Since the 1980s, anthropologists have once more begun to investigate the specific roles that money can play in different social settings. Research on the everyday uses of money in traditional “exotic” fields, but also at “home”, has vividly exposed the limitations of mainstream economics’ theoretical models. Yet, although these studies usually represent their efforts as a critique of neo-liberalism, the horizon of their investigations is still framed by the ethnographic approach. Because ethnographers are still restricted to a local or regional level, they have little to say about the global context of their particular observations. In the last decade, younger anthropologists have flocked to do fieldwork on finance. They have highlighted the importance of religious and moral ideas for financial models and narratives, and how relations in the workplace are linked to the distributive effects of the financial system. Yet these studies still fall short of engaging with money as a fundamental element in the constitution of world society. Continue reading ‘Contemporary research on the anthropology of money and finance’ »

Money and finance: anthropology’s classical legacy

Sociology and anthropology emerged as modern academic disciplines as part of the attempt to grasp how industrialization was changing the place of Europe and North America in world history.  Karl Marx, Max Weber, Emile Durkheim and George Simmel are the classical sources for this enterprise; but we have chosen to highlight the contribution of Durkheim’s nephew and close collaborator, Marcel Mauss. He helped to establish the ethnological tradition in France; but he was also a prolific financial journalist and political commentator. Mauss took the commonplace intuition that money is an important aspect of how people relate to each other further to claim that monetary relations are the foundation of social identity, especially when it comes to extending our social reach beyond what is local and familiar. Our reading synthesizes Mauss’s famous essay on the gift (1990) with a later one on the person (Carrithers, Collins and Lukes 1985).

Karl Polanyi, a Hungarian historian, is next in line after Mauss. It is not clear how directly he drew on Mauss’ work; but he refused to be limited to exotic and historically distant objects of enquiry, at least before becoming an American academic after the Second World War.  Moreover, he went beyond Mauss in investigating monetary relations throughout world history in order to highlight the political plight of his times — the terrible period of world war and economic depression from 1914 to 1945. Polanyi traced these conflicts to the unequal distribution of wealth and asked how this might be redressed.

These two authors’ contributions suggest an analytical framework for assessing the anthropology of money over the last half-century and especially since the 1980s, before we end by outlining our own constructive proposals. Continue reading ‘Money and finance: anthropology’s classical legacy’ »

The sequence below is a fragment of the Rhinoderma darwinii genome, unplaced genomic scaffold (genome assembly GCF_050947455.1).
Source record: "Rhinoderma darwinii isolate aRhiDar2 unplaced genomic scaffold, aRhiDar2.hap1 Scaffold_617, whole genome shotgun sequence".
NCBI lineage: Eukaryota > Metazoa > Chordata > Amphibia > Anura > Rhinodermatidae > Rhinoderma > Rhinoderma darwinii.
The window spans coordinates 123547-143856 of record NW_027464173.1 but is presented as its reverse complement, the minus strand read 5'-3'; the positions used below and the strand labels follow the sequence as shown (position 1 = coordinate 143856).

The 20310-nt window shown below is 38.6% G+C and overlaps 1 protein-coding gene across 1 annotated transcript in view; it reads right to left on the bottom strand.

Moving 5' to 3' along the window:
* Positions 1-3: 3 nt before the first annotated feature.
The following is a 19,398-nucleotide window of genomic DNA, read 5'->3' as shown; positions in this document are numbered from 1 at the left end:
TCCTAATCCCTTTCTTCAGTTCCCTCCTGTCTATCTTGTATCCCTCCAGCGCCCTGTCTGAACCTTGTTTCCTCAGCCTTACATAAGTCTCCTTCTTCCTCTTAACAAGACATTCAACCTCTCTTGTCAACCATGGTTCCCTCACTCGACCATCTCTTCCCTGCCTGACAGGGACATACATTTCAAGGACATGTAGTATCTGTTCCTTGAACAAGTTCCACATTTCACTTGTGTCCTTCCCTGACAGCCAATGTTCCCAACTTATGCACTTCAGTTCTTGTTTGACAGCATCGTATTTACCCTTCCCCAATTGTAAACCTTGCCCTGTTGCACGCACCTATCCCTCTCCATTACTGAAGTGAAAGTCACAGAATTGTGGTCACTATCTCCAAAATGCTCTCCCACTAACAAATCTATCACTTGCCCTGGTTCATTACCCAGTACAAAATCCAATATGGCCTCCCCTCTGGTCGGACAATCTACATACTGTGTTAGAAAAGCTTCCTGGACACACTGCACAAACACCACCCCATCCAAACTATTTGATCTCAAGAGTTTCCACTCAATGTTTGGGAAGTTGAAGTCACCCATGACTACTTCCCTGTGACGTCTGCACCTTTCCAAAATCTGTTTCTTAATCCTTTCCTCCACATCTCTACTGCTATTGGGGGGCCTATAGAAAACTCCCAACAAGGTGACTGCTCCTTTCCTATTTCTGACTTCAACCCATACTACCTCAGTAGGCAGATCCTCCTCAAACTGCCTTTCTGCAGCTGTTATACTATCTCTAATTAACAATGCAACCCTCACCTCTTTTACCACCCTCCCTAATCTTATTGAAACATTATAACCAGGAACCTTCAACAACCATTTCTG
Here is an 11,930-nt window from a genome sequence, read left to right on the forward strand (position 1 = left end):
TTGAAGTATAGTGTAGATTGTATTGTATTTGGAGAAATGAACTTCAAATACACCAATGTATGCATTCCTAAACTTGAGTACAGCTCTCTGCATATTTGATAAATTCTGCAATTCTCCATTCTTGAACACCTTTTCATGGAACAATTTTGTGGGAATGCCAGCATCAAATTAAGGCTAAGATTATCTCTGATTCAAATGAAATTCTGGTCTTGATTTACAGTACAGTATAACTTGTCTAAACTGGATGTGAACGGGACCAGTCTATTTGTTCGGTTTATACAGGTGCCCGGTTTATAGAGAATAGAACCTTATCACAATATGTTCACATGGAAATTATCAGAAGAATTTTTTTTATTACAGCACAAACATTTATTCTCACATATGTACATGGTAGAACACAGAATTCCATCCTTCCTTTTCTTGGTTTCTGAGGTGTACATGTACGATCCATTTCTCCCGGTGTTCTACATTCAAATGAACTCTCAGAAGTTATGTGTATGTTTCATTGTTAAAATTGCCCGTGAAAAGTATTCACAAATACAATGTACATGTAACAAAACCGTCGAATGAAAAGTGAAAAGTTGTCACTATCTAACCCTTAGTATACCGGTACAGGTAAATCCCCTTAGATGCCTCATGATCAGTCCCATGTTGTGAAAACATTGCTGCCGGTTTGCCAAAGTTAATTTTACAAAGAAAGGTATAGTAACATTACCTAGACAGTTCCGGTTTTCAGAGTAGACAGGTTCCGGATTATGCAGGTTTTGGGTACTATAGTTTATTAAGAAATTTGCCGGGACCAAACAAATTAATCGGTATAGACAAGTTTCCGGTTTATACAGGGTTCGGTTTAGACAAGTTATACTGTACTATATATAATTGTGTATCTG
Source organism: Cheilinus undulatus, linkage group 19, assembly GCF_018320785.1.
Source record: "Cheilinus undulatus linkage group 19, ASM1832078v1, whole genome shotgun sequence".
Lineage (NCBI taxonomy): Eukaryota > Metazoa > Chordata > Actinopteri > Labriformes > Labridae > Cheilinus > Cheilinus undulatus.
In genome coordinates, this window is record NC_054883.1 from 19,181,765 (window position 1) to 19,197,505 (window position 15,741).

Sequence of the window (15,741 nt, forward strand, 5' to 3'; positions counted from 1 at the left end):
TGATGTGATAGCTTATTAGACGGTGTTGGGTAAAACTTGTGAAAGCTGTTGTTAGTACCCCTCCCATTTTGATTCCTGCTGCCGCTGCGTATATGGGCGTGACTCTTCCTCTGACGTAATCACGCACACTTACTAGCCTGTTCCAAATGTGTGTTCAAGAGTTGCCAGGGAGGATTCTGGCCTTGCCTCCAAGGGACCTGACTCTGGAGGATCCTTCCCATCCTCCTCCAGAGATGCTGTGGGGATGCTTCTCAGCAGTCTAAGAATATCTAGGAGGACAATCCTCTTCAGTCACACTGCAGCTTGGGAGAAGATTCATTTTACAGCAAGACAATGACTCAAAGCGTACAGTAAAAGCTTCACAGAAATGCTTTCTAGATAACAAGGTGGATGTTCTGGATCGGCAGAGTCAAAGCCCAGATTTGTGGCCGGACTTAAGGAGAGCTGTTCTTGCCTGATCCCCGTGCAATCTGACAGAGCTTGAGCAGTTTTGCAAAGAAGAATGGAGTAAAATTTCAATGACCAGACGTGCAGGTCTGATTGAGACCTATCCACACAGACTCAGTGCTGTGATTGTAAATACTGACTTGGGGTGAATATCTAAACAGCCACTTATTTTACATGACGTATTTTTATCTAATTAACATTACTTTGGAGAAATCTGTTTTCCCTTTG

The anthropology of money and finance: from ethnography to world history

Keith Hart (London School of Economics and University of Pretoria) and Horacio Ortiz (Centre de sociologie de l’innovation, Paris).

This is an essay in the making currently posted in three parts with a separate bibliography. We hope to circulate it widely and invite you to comment and discuss all or bits of it, as you wish. The project reviews developments in the anthropology of money and finance over the last century, listing its achievements, shortcomings and prospects. We are working on it for publication as a literature review that we hope will engage not only students, but also some professionals in the field of money and finance, not only anthropologists, but all who want to understand better the world economy today. Since the 1960s, anthropologists have tended to restrict themselves to niche fields and marginal debates. We hope to to reverse this trend, integrating world history and stressing the importance of money in shaping global society.

Apart from this introductory post, we list the three parts and bibliography as follows:

Part 1  Money and finance: anthropology’s classical legacy

Here we take our departure from the work of Marcel Mauss and Karl Polanyi, both of whom combined openness to ethnographic research with a vision of world history as a whole. Polanyi stimulated a prominent debate in economic anthropology at a time when its subject matter was still largely non-industrial societies.

Part 2  Contemporary research on the anthropology of money and finance

From the 1980s the anthropological study of money and especially ethnographies of finance have taken off, including by sociologists influenced by science and cultural studies. Younger scholars have begun to tackle the financial industry itself. In spite of taking on new objects and directions, they still fall short of meeting the potential that we explore in the first part.